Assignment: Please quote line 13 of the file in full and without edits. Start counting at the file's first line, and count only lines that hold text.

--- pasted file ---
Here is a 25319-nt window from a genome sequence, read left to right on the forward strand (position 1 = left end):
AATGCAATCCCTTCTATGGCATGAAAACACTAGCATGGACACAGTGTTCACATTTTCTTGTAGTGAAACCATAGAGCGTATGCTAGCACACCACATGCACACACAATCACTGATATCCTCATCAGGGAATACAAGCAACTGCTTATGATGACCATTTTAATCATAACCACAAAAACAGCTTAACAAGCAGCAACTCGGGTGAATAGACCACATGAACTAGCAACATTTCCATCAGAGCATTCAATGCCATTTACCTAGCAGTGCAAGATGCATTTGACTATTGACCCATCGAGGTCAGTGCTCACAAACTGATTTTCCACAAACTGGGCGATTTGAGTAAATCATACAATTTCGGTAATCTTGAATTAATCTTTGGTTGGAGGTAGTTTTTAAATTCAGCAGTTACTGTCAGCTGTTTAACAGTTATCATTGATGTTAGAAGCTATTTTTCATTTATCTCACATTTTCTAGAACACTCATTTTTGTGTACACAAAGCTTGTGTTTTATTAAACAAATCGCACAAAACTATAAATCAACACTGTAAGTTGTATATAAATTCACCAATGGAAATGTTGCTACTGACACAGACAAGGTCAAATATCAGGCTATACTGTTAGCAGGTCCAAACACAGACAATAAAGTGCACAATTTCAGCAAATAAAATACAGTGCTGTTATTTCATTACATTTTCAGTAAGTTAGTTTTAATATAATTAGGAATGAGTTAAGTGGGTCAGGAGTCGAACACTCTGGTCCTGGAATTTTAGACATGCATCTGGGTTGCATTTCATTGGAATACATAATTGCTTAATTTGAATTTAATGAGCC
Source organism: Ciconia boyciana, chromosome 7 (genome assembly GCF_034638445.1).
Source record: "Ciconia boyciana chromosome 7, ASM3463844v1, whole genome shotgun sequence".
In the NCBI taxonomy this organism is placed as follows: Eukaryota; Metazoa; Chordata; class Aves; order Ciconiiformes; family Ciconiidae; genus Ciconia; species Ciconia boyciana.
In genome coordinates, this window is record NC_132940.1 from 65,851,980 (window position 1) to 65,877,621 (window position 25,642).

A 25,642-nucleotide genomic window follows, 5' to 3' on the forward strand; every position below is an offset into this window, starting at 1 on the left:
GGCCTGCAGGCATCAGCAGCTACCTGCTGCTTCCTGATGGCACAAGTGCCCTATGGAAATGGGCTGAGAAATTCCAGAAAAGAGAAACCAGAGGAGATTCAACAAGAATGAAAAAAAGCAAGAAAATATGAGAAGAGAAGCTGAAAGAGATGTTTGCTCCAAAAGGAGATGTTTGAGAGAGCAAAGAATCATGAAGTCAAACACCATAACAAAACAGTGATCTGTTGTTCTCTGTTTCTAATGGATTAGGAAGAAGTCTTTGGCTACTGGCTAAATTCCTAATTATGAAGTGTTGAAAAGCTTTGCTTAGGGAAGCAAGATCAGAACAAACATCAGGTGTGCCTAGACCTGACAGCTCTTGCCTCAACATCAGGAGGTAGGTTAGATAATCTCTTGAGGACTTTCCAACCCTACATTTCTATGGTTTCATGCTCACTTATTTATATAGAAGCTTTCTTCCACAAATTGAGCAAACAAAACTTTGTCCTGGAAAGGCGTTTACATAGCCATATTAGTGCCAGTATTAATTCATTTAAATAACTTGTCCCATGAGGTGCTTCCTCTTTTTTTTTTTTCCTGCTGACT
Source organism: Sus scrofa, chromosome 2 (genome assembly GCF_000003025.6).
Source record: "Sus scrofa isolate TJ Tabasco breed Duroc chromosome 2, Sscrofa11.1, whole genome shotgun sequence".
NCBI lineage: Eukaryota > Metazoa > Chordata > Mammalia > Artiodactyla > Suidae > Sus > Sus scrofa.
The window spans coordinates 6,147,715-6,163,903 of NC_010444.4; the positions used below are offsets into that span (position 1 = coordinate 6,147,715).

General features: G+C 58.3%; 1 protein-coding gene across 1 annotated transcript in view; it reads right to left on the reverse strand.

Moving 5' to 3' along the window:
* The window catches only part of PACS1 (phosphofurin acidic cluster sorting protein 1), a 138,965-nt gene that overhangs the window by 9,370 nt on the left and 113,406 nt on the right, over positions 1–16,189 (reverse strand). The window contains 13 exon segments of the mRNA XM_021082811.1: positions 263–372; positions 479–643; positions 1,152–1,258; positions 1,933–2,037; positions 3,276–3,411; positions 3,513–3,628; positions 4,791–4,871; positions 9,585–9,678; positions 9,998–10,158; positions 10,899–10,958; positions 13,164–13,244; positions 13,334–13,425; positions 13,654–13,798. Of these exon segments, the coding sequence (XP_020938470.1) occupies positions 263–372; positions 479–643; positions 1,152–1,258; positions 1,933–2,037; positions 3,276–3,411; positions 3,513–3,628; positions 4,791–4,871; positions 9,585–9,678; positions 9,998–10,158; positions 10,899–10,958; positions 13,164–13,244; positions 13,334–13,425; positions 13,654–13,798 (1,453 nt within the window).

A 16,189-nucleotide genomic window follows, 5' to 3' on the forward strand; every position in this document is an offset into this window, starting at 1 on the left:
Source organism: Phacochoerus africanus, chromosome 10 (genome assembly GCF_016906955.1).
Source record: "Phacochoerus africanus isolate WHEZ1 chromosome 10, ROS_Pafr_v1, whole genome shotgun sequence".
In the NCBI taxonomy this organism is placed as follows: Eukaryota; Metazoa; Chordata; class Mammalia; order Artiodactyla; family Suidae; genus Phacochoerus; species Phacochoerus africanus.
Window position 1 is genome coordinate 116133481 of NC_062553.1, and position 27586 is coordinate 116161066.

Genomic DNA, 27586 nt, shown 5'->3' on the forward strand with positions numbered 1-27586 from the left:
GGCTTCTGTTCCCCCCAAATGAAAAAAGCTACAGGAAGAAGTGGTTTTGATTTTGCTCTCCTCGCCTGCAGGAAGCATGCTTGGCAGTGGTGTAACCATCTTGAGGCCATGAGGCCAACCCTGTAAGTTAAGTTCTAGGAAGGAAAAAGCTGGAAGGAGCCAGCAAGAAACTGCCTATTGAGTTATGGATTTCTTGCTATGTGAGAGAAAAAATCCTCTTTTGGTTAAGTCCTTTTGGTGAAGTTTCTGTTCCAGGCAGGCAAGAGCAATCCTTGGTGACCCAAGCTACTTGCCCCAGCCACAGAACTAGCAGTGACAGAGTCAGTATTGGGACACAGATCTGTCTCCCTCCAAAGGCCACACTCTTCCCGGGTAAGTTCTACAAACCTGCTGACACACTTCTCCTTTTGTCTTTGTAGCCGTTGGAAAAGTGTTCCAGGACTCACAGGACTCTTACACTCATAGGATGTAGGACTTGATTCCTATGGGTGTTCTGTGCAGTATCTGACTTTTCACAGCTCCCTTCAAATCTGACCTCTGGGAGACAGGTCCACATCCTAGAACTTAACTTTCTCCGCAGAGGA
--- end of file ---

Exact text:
General features: G+C 58.3%; 1 protein-coding gene across 1 annotated transcript in view; it reads right to left on the reverse strand.